Cells are the basic building blocks in our bodies, and we have over 200 distinct types. Some cells last for our entire lives, and are difficult to replace if lost or damaged by disease. Examples are those that make up the heart and most of the brain. Other cells are designed to wear out quickly and are constantly replaced by “stem cells” present in adult tissues. Examples are cells in blood, skin and the lining of the intestine. Adult stem cells are vital to our health and not controversial. Some of them have been used for years to save lives.
The Oklahoma Center for Adult Stem Cell Research supports scientists who work in several areas. Some of them study naturally occurring stem cells with the goal of learning how to better use them for tissue repair. Also, the same stem cells that keep us healthy sometimes turn into cancer cells and a better understanding of that process is very important. Still other scientists are learning how to “make” stem cells from adult tissues. The formal name is “induced pluripotent stem cells” or iPSC. Although still far from being useful for clinical treatment, this new technology makes it possible to turn any cell into other cell types, including ones that are not normally replaced. This should open a new field known as “regenerative medicine”.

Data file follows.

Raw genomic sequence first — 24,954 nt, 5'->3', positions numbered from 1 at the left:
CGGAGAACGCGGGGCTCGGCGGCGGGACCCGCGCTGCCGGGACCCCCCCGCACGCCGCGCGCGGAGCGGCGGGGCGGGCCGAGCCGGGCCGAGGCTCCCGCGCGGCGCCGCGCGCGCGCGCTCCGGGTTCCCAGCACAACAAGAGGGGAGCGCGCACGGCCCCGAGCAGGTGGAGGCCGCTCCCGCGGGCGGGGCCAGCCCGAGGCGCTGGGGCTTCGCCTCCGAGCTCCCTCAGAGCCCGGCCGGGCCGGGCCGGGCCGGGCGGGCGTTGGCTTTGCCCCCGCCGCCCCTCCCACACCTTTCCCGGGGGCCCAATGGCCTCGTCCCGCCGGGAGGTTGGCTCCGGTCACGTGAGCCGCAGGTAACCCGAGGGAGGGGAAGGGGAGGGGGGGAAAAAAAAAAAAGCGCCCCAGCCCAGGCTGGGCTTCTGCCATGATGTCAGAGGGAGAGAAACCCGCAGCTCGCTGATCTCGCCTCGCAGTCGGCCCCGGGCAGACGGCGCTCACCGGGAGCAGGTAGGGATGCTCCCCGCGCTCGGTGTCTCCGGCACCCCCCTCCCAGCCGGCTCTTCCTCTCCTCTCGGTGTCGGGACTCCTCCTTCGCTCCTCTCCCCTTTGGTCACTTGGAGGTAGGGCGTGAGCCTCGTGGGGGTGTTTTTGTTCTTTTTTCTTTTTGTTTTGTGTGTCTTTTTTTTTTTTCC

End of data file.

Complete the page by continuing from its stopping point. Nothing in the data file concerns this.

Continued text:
There are different types of adult stem cells, but they have two things in common. They can divide to make exact copies of themselves, or turn into one kind of tissue. For example, stem cells for blood normally cannot make skin. Stem cells for skin do not normally turn into blood. Thousands of people with diseases involving blood cells have been successfully treated with stem cell transplants. That is commonly called “bone marrow transplantation” because most blood stem cells live within bones.
Advances in stem cell research have caused a great deal of excitement and hope for incurable diseases. However, there has also been a lot of confusion and controversy. Studies with mice and later humans led to the discovery of “embryonic stem cells” or ESC. When grown in a test tube, ESC can be directed to become beating heart, nerve, pancreas or virtually any other cells. The FDA has approved a clinical trial to see if human ESC can be used to repair spinal cord injuries.
Fertilized eggs, such as those left over from in vitro fertilization are one source of ESC. Supporters of that type of research say that there is no connection to abortion because ESC have never been in the body. The fertilized eggs are obtained with strict consent of the parents, and would be discarded if not used in that way. Other people object to the use of anything termed “embryonic” for research or treatments. As mentioned above, it is now possible to make iPSC from adult tissues that are very similar to ESC. OCASCR believes that further work with adult iPSC has great promise.